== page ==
Europe is currently struggling to reconcile its urgent need for LNG supplies with the commitments that have been made to decarbonise the continent’s economies. This has led to calls for the new import terminals that are being developed in north-west Europe to be able to handle alternative fuels, such as hydrogen or ammonia. However, the requirements of these fuels are sufficiently different from those of LNG, making it unfeasible to construct a terminal which could switch from importing LNG to, for example, importing hydrogen. An ideal solution could be if the LNG itself were somehow decarbonised. The infrastructure chain could then be retained.
Several options of this sort are now being explored by the LNG industry. One decarbonisation approach that has been around for a long time, though making little actual progress, is the post-combustion capture of CO2 from the end use of the regasified LNG. But there are new aspects emerging to the carbon capture and storage (CCS) story, including liquefying the CO2 and shipping it back to the source of the LNG in order to be pumped into underground reservoirs.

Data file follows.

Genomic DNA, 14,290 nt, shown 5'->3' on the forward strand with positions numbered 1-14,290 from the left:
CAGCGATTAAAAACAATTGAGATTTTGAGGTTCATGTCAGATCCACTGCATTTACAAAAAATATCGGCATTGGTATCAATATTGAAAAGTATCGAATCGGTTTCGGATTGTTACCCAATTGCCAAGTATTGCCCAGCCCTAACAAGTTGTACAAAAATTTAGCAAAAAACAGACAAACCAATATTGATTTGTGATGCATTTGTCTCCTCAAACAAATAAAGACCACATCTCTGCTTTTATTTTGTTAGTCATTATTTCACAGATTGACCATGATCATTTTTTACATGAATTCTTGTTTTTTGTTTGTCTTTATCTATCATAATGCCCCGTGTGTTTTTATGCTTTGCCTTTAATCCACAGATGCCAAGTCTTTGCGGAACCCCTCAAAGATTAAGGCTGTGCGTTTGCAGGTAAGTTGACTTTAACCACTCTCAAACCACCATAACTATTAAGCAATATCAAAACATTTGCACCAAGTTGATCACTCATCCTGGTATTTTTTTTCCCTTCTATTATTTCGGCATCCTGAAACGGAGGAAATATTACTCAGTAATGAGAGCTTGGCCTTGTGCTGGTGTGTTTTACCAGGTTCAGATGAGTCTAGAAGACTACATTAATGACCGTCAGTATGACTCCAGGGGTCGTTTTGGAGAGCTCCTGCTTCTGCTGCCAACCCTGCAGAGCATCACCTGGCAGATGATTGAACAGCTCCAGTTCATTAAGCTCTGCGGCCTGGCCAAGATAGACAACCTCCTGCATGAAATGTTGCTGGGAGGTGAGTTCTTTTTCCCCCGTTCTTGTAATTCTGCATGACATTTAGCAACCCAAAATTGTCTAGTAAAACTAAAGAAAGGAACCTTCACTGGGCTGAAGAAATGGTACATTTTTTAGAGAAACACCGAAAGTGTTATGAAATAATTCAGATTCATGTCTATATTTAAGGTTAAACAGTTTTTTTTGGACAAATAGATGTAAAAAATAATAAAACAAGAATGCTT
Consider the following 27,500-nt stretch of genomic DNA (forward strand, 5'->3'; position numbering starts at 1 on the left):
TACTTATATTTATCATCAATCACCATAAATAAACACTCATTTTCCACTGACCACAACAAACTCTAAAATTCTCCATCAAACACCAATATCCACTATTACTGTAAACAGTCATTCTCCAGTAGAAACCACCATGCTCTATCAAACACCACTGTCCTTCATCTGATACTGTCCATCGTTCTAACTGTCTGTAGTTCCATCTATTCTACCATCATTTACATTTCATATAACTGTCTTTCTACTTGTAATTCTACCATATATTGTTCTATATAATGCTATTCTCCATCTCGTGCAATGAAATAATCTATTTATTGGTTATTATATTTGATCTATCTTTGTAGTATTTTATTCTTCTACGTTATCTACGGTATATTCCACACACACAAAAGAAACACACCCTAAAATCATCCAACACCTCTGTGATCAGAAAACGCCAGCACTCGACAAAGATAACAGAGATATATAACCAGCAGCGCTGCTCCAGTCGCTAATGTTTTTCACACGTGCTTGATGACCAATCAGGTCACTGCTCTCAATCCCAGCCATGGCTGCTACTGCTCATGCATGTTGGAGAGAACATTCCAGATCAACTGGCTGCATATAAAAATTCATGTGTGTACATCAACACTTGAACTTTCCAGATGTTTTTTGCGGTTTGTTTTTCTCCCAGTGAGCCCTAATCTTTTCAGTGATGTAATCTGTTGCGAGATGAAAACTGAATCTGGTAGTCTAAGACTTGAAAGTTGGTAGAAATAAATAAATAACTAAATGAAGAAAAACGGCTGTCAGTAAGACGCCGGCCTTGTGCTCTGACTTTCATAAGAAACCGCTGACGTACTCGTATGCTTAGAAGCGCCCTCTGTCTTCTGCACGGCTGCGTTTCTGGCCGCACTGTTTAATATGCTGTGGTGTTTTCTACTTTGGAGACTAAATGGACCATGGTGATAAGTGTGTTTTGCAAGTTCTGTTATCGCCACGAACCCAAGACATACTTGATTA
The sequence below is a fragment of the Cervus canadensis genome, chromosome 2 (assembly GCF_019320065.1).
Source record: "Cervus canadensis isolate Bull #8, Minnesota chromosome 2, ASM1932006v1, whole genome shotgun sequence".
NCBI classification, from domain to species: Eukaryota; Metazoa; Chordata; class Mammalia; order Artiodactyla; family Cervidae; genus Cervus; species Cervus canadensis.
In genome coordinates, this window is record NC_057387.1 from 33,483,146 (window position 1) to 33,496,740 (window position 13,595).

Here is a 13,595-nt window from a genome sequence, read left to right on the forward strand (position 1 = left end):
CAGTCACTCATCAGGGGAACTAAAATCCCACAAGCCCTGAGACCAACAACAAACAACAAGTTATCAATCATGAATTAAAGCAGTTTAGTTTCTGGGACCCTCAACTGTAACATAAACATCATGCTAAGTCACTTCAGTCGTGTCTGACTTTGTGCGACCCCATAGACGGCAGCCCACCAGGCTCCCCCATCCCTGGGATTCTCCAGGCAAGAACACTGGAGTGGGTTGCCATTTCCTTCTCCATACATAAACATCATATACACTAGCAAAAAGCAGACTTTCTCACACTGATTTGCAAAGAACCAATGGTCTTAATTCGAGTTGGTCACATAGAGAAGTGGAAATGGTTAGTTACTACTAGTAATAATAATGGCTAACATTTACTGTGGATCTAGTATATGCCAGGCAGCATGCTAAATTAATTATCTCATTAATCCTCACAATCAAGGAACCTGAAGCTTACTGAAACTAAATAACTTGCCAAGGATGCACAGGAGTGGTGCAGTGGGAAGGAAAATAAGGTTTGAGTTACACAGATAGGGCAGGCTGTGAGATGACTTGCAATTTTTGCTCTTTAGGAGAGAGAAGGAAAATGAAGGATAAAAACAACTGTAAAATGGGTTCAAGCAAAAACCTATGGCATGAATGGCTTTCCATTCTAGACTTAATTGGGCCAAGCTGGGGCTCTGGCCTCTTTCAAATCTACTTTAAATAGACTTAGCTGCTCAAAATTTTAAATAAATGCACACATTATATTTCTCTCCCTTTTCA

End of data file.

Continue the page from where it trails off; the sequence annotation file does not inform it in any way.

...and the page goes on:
There are also ideas to feed LNG facilities with gas whose carbon has come from the atmosphere rather than fossil fuels. These include biological and chemical routes, some of which may seem far-fetched and expensive – though the current level of LNG prices has perhaps changed views on what is considered expensive. Despite this, these decarbonised LNG schemes may be a lifeline that can potentially save the LNG industry from a future of a few more years of growth followed by terminal decline.